The forgotten woman buried at Section 2W, Space 300 in the Hollywood Forever Cemetery—62 acres in the shadow of Paramounts studio lot, offering eternal rest for celebrities from Jayne Mansfield to Johnny Ramone—has 302 acting credits on IMDb, and was once known prosaically as “the Girl of a Thousand Faces.” Yet somehow, her grave went unmarked from 1938 to 1991. Fifty-three years passed before actor and film-history buff Roddy McDowall sprang for a headstone that marked the departeds singular place in cinematic history: “The First Movie Star.” Her name was Florence Lawrence.
A fair-haired, bow-lipped vaudevillian with a cleft chin, Lawrence began her acting career without fanfare in 1906. She remained anonymous while working for Thomas Edisons studio and then D.W. Griffiths Biograph Company. Even by 1909, after she had appeared in 50-plus one-reelers, Lawrence was known to her adoring public not by name, but as “the Biograph Girl.”
This was typical of the time; as Norma Desmond snarled in Sunset Boulevard, silent stars “didnt need dialogue. We had faces.” But why werent the first screen actors credited by name? The answer lies squarely with early studio owners—namely the Edison Trust cartel—who feared that notoriety would embolden actors to demand more money. (Griffith paid Lawrence just $25 a week, about $660 in 2018.) But by 1909, the film business was changing. A post-industrial public with leisure time was crowding the “flickers,” once derided as vulgar—and businessmen were starting to notice.
Carl Laemmle, one of the original cigar-chewing moguls who went on to found Universal Pictures, called Lawrence “the greatest moving-picture actress in the world today” in February 1910. He had recently hired the performer after Griffith dismissed her for seeking parts with other film companies. Not content to simply claim Biographs ingenue for his Independent Motion Picture Co. (or “IMP”), producer Laemmle concocted a fantastical three-part publicity stunt seemingly ripped from early Hollywoods eye-blinking melodramas, one that relied on generous doses of sensationalism and pathos to advance a narrative.
The P.R. blitz started with a rumor Laemmle himself planted—that Lawrence had died in a streetcar accident. The filmmaker then rushed to counter his own propaganda, taking out ads in the trades that were headlined “We Nail a Lie.” The announcement actually used the actresss name, stating that “Miss Lawrence” was very much alive, that the now “IMP” girl was starring in his new film, and that the death-by-streetcar narrative was the “silliest lie yet circulated by enemies of the IMP.”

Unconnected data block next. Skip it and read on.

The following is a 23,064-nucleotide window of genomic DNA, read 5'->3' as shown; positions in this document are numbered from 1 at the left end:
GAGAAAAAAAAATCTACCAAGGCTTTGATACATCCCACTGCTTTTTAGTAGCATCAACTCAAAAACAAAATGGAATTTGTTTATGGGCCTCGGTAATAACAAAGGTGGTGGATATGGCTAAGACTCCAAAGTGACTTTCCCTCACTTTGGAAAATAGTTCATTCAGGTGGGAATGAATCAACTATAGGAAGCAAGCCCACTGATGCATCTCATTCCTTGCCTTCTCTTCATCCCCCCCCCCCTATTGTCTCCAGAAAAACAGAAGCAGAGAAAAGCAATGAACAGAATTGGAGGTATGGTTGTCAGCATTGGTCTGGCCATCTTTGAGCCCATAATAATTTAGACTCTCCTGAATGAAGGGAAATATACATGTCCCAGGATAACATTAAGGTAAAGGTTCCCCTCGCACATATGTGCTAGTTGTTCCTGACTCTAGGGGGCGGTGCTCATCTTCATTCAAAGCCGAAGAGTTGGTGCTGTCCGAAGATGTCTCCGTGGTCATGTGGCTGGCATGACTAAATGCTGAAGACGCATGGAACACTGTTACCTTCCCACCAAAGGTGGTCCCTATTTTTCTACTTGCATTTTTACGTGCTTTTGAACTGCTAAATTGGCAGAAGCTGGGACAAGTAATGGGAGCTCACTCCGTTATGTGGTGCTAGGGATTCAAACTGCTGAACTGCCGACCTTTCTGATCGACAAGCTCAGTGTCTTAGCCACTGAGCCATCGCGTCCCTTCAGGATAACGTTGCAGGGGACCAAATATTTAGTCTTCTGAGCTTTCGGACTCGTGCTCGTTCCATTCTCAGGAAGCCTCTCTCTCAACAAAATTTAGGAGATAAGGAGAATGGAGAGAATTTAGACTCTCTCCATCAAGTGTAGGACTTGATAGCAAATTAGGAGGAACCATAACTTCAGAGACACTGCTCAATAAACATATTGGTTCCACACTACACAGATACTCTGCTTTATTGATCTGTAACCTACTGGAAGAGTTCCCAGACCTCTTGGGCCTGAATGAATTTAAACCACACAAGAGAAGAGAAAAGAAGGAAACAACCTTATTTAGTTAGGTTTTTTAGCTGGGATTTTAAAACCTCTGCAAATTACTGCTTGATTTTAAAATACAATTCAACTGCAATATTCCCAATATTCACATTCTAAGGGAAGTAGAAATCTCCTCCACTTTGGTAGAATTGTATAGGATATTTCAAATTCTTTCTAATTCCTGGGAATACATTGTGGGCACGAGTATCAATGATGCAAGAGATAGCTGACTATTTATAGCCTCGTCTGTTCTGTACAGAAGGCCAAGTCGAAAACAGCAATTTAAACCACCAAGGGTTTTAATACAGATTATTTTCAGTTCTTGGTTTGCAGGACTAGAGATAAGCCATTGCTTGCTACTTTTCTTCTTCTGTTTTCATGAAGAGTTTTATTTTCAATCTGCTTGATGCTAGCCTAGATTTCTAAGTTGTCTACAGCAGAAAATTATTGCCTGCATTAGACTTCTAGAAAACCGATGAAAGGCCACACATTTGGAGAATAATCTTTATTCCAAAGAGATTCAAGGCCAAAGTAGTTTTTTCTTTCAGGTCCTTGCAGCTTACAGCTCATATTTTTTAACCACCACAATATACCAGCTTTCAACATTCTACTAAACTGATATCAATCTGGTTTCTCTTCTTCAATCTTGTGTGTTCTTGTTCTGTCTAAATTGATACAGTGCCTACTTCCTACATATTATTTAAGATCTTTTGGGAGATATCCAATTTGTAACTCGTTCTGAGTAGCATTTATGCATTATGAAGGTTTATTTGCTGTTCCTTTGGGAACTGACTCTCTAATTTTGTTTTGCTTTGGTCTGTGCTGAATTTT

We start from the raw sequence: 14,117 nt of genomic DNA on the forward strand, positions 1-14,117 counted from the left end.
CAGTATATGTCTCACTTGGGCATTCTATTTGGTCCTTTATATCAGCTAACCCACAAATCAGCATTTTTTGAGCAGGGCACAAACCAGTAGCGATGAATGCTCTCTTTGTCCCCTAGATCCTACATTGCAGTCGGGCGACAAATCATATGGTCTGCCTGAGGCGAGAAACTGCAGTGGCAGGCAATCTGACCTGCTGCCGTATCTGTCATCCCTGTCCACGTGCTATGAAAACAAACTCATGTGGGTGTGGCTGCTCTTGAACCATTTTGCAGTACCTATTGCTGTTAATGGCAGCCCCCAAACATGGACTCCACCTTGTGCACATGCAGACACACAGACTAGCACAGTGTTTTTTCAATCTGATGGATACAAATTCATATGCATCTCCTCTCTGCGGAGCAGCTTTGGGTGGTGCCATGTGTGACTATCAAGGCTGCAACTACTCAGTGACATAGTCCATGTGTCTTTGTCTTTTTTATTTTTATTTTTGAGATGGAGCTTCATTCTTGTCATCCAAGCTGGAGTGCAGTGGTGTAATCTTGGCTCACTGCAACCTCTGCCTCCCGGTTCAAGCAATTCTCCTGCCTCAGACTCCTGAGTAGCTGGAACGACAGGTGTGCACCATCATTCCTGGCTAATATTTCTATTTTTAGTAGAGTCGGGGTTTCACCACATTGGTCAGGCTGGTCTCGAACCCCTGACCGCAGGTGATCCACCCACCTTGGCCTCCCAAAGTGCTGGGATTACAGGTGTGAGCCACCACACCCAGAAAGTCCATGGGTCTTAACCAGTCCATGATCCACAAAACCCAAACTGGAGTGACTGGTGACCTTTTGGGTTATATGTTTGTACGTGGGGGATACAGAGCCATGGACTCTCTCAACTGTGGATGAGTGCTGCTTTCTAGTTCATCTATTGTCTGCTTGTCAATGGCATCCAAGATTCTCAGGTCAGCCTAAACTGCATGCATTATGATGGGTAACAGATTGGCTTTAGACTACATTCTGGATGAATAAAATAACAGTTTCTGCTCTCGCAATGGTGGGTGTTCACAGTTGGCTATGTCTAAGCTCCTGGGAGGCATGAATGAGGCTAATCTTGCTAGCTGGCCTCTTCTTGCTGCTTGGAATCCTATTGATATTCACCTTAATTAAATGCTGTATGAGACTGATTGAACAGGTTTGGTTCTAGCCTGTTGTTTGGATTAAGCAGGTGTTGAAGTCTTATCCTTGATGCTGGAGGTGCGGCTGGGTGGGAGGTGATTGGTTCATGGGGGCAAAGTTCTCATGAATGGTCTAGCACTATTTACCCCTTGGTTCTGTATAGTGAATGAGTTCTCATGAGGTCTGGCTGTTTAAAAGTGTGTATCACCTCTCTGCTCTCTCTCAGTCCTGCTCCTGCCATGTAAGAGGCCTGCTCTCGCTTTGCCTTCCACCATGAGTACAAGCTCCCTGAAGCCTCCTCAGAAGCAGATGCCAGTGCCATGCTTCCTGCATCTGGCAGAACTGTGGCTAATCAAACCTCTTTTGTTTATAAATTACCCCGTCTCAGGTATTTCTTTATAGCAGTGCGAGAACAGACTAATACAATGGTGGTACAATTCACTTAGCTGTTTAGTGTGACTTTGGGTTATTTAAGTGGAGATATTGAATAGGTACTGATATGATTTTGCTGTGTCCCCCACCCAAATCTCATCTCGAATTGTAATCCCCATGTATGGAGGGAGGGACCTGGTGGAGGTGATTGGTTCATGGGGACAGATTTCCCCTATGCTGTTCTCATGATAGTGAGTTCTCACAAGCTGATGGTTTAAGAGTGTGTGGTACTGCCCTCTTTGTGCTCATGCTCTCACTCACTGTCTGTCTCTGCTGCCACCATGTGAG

The final piece of the headline-grab was something utterly unique: Laemmle arranged for the movie actress to subsequently make an appearance in St. Louis. On March 25, 1910, Lawrences train pulled into the citys Union Station, and the surging throng that greeted her was so rabid that they stripped buttons from her coat. The young starlet was frightened, and thought it “strange” a crowd would come out to welcome someone they had only seen “in pictures.” What Lawrence didnt yet know was in the midst of that frenzied adulation, the original Hollywood star—Lawrence herself—was born.
Later that year, she became the very first actor to receive a film credit. Laemmle had started what became the star system; soon, the cult of film celebrity would take root in the global psyche.
By 1912, Lawrence was appearing on movie magazine covers and pulling down $500 a week (about $12,000 today). Her mailman suffered a breakdown from toting her copious fan mail. When other would-be moguls realized that what they feared—Lawrences name-brand fame—actually translated into bankability, they vigorously promoted their own stars. Actors, formerly shown in long shots, were now filmed in close-ups—popularized by Griffith—the better to see them.
The dark side of fame, however, revealed itself, too. Lawrence, a suffragette, was one of the first women to found her own production company; she also invented the “auto signaling arm”—a precursor to car turn signals. But her fall from stardom reads like a screen idol cautionary tale. She was married three times, suffered debilitating injuries from an on-set fire, lost her fortune. Even after getting plastic surgery in 1924 in hopes of spurring a comeback, Lawrence ended up working on “poverty row”—a pejorative term for B movies. By 1927, talkies forever changed cinema, and soundless faces like Lawrences faded away.
MGM co-founder Louis B. Mayer eventually offered Lawrence the same lifeline hed throw out to other fallen silent era stars in 1936: $75 a week for bit parts in his pictures. She worked as an extra and largely went uncredited. But Lawrence didnt show up for work at the MGM lot on December 28, 1938; instead, the Biograph and IMP girl committed suicide at the age of 52. Her note gave a simple reason for choosing death via ant paste with a cough syrup chaser: “I am tired.” By then, Lawrence had been performing since she was three years old.
Though she left “everything” to her roommate Bob, Lawrence died broke. The Motion Picture Relief Fund, then run by fellow Biograph girl Mary Pickford, paid for her burial, but not for a headstone. For five decades, the movie star who died twice lay in obscurity; even now that she has a grave marker, she remains largely unknown. But remembered or not, Lawrences legacy lives on. “At one time, it was doubted whether the personality of a moving picture actor could be conveyed by the medium of the motion picture screen to the hearts and minds of the public in front,” wrote reviewer Thomas Bedding in 1912s The Universal Weekly. “Florence Lawrence was the first to demonstrate this could be done.”
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